Entrepreneurs, Are You Hauling Buckets?
Once upon a time, there was a village on the banks of a fine, clear river. The villagers all drew their water from the river, and used it to cook, and bathe and water their gardens. Life was good.
During one particular rainy season, the river flooded. When the water went down, the river had cut itself a new channel, far from the village.
The wise village elders conferred and decided to hire someone to supply the village with water. Two villagers stepped forward and asked for the water contract. The village elders decided that a little competition might be a good thing, and issued both villagers a contract.
The first villager, John the Wise, took the new water contract and left the village, saying he would return to the village with great amounts of clear water. It would be many weeks before the villagers again saw John the Wise.
The other villager, Eli the Strong, seeing that he was the only one with a water contract, bought two shiny new buckets and set to work. Every day, Eli would take a bucket in each hand, walk to the river, fill his buckets, and walk back to the village. The villagers would all come and take some of Eli's water and pay him for it. Eli the Strong was happy.
Soon, however, the villagers wanted more water than Eli could carry in his two buckets. So Eli started making two trips a day, and doubled the amount of money coming in. Eli's wife was happy.
Again, the villagers soon demanded more water. So, being Eli the Strong after all, Eli fashioned a yoke for his back and bought two additional buckets. Eli could now carry four buckets of water on each round trip, and again the money coming into the Strong household doubled.
Each time the villagers demanded more water, Eli would come up with a way to make more trips to the river, and carry more buckets on each trip. Eventually, Eli could do no more and spent every waking moment on the road between the village and the river.
About this time, John the Wise returned. He surveyed the land around the village and made arrangements to cross some of the villagers' fields. He started laying down strange tubes, making one long tube from the river all the way to the village.
John would stand on the river bank with his bucket, and scoop water from the river into the tube. The water would run down the tube, and into a tank John built at the edge of the village.
Soon the village became accustomed to getting their water from John's tank when they wanted it, and stopped waiting for Eli the Strong. Soon Eli the Strong had to fold up his business, for there were no customers for his water.
John the Wise then hired Eli the Strong, giving him the money from every tenth bucket. Once John trusted Eli to continue pouring water into the tube, he disappeared again.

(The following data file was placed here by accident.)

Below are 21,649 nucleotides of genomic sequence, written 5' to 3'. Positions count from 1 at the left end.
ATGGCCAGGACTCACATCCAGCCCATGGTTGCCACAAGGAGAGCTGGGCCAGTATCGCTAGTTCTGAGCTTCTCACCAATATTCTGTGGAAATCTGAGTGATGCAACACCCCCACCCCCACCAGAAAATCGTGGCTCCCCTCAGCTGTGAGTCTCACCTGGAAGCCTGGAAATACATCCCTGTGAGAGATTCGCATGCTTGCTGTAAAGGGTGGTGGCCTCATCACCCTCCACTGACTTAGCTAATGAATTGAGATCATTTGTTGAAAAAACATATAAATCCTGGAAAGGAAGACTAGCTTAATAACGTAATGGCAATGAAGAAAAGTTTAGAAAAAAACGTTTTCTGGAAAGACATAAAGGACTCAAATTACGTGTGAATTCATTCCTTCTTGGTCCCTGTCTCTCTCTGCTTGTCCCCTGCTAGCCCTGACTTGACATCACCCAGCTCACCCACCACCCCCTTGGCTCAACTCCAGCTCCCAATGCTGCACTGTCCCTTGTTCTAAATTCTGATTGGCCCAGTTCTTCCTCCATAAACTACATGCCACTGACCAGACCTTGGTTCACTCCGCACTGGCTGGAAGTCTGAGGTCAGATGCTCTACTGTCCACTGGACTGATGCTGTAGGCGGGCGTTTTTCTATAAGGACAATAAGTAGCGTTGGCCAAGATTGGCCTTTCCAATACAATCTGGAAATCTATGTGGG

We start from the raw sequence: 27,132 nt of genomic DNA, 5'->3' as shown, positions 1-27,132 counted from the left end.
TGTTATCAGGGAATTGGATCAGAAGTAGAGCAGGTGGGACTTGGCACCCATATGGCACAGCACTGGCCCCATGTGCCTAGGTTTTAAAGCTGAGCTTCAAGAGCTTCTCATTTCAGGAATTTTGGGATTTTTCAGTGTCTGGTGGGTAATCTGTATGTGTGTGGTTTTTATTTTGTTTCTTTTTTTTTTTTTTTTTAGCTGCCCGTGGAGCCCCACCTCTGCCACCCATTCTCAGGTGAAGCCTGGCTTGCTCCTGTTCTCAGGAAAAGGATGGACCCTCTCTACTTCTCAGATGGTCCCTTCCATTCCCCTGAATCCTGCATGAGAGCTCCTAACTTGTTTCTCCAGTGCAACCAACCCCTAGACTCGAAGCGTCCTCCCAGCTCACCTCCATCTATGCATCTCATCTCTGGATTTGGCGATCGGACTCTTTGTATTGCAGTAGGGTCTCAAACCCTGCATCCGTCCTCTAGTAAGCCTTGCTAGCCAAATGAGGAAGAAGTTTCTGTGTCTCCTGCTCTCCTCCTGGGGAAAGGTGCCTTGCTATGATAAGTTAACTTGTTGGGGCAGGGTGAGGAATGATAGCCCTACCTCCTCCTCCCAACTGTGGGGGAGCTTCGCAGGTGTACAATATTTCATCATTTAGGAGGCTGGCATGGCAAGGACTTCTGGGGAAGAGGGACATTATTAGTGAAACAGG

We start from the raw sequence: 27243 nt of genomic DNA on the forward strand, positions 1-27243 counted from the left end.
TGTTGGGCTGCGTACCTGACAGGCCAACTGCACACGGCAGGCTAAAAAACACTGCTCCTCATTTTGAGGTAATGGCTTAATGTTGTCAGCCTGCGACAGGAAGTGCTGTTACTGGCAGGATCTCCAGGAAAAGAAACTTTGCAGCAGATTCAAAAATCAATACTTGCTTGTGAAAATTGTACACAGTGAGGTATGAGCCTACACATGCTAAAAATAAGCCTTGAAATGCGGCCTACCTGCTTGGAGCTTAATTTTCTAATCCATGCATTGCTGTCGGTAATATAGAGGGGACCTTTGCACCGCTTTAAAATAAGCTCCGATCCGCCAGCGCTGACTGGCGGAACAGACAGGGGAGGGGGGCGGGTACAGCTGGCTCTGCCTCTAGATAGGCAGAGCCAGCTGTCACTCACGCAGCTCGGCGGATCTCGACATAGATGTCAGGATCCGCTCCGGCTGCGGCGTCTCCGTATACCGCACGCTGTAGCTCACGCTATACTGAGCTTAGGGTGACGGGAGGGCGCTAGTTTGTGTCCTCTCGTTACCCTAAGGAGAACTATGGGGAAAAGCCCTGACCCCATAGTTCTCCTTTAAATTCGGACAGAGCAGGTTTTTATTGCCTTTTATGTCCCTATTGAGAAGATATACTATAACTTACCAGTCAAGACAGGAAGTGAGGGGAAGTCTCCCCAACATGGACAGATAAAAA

This time, when John the Wise returned, he constructed a strange wheel-like machine that turned in the river's current. With each turn of the wheel, water poured from the scoops on the wheel into the tube, so no one need stand and labor. The villagers had clear water whenever they desired, and in any quantity.
John then went to other villages and obtained contracts to supply water. Once the contract was in hand, he would build a pipeline and a water wheel, and move on again.
Soon most of the villages had their own pipelines, and John the Wise had enough money coming in that he no longer had to work to feed himself.
People came from far and wide to consult with John about the miracle of the abundant, clear water. Being John the Wise, he offered them all the same proposition. John would teach them how to construct pipelines and water wheels, and they would pay John the money from every one hundredth bucket. They paid someone like Eli the Strong from every tenth bucket, and kept the money for 89 of 100 for themselves. John further allowed them to teach the secrets themselves, as long as John was paid the money for every hundredth bucket produced.
Pipelines multiplied throughout the land, and John the Wise became John the Wealthy, and lived happily ever after...
What can we learn from this story?
When Eli the Strong received his water contract, he went from being an employee to being self-employed. In reality, Eli simply changed employers. His income was still limited by the number of trips he could make to the river, and the amount of water he could carry. And if he didn't carry water every day, he didn't get paid.
When John the Wise set up his pipeline, he was like an affiliate in today's Internet global village. He had a better way to do the work, yet his income still depended on his own efforts. His water wheel automated his business, like an automated web site. Yet he was still limited to that village and that river.
When John started building water wheels for others, it was like having his own affiliate program. Other villagers (affiliates) used his technology to profit themselves, and John made money from their efforts. John the Wise was also John the Business Owner.
When John started allowing those to whom he licensed his water wheel to in turn license it to others, John the Wise became John the Entrepreneur. John made money from the efforts of those he licensed the water wheel to, and from the efforts of wheel licensers he never even met.
And if you look back at the end of the story, John the Wise became John the Wealthy, and lived happily ever after.
My question to you, then, is this:
Are you hauling buckets, or are you building pipelines?
(c)Copyright 2003 by John McCabe
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